Document Detail

The Presence and Impact of Stress Reactions on Disability among Patients with Arm Injury.
MedLine Citation:
PMID:  21185691     Owner:  NLM     Status:  Publisher    
This study explores the prevalence and types of stress reactions and their impact on self-perceived disability among arm-hand-injured patients. It tested the null hypothesis that there is no correlation between stress reactions after traumatic hand injury and arm-specific disability. In a prospective cohort of 24 patients, stress reactions were measured using the Impact of Events Scale-Revised (IES-R), and arm-specific disability was measured using the QuickDASH, an average of 7.5 months (range: 1.5-33 months) after injury. Type of injury, length of time since injury, and gender did not influence scores on the IES-R or the QuickDASH. The IES-R subscales of intrusion and hyperarousal correlated with QuickDASH scores (intrusion: r=0.57, p=0.004; hyperarousal: r=0.45, p=0.029). These findings suggest that the patient may require attention to learn how to engage in the therapy process while experiencing stress reactions.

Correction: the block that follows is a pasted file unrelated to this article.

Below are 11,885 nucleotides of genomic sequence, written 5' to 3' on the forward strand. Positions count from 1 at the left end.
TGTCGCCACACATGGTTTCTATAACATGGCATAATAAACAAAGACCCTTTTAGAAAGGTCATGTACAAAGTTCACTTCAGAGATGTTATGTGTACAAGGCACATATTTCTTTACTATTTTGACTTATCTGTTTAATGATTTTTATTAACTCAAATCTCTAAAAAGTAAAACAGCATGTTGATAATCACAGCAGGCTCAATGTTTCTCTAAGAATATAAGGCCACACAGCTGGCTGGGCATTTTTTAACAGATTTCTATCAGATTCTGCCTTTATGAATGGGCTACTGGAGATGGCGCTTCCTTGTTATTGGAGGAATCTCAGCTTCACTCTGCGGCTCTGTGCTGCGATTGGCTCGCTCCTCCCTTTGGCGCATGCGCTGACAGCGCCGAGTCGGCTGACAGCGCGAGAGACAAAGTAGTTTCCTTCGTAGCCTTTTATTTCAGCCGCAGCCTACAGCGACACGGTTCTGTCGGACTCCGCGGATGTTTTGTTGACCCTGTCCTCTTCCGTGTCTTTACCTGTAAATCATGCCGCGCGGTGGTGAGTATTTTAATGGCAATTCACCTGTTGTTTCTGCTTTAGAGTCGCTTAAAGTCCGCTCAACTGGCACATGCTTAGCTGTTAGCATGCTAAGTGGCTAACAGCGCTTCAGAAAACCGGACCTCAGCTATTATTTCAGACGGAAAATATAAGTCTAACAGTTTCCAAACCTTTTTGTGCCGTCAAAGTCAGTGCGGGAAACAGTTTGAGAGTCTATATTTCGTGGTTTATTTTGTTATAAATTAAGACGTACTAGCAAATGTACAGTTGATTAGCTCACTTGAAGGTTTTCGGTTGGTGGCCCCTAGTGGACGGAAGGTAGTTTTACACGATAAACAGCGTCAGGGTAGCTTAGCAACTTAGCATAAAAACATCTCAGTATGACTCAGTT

Jane Bear-Lehman; Sally E Poole
Publication Detail:
Type:  JOURNAL ARTICLE     Date:  2010-12-23
Journal Detail:
Title:  Journal of hand therapy : official journal of the American Society of Hand Therapists     Volume:  -     ISSN:  0894-1130     ISO Abbreviation:  J Hand Ther     Publication Date:  2010 Dec 
Date Detail:
Created Date:  2010-12-27     Completed Date:  -     Revised Date:  -    
Medline Journal Info:
Nlm Unique ID:  8806591     Medline TA:  J Hand Ther     Country:  -    
Other Details:
Languages:  ENG     Pagination:  -     Citation Subset:  -    
Copyright Information:
Copyright © 2010 Hanley & Belfus. Published by Elsevier Inc. All rights reserved.
Department of Occupational Therapy, NYU Steinhardt, New York, New York.
Export Citation:
APA/MLA Format     Download EndNote     Download BibTex
MeSH Terms

From MEDLINE®/PubMed®, a database of the U.S. National Library of Medicine

Previous Document:  Alternate Splint for Flexion Contracture in Children with Burns.
Next Document:  GRADE guidelines: A new series of articles in the Journal of Clinical Epidemiology.